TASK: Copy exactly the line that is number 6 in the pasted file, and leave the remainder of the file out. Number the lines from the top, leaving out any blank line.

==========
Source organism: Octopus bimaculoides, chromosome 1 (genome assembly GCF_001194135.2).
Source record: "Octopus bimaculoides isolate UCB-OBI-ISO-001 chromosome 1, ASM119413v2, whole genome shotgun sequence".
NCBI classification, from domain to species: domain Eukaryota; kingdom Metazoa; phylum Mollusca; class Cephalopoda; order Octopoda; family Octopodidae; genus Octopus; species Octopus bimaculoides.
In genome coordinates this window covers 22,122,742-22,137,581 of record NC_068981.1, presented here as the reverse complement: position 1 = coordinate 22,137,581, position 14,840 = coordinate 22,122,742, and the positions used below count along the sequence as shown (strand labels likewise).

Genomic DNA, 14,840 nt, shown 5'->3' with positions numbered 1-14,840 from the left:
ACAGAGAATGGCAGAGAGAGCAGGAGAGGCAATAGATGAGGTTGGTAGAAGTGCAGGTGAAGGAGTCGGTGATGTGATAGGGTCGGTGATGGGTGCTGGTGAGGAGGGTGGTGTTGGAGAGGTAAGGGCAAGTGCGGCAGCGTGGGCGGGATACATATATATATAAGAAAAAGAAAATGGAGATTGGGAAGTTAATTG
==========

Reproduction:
ACAGAGAATGGCAGAGAGAGCAGGAGAGGCAATAGATGAGGTTGGTAGAAGTGCAGGTGAAGGAGTCGGTGATGTGATAGGGTCGGTGATGGGTGCTGGTGAGGAGGGTGGTGTTGGAGAGGTAAGGGCAAGTGCGGCAGCGTGGGCGGGATACATATATATATAAGAAAAAGAAAATGGAGATTGGGAAGTTAATTG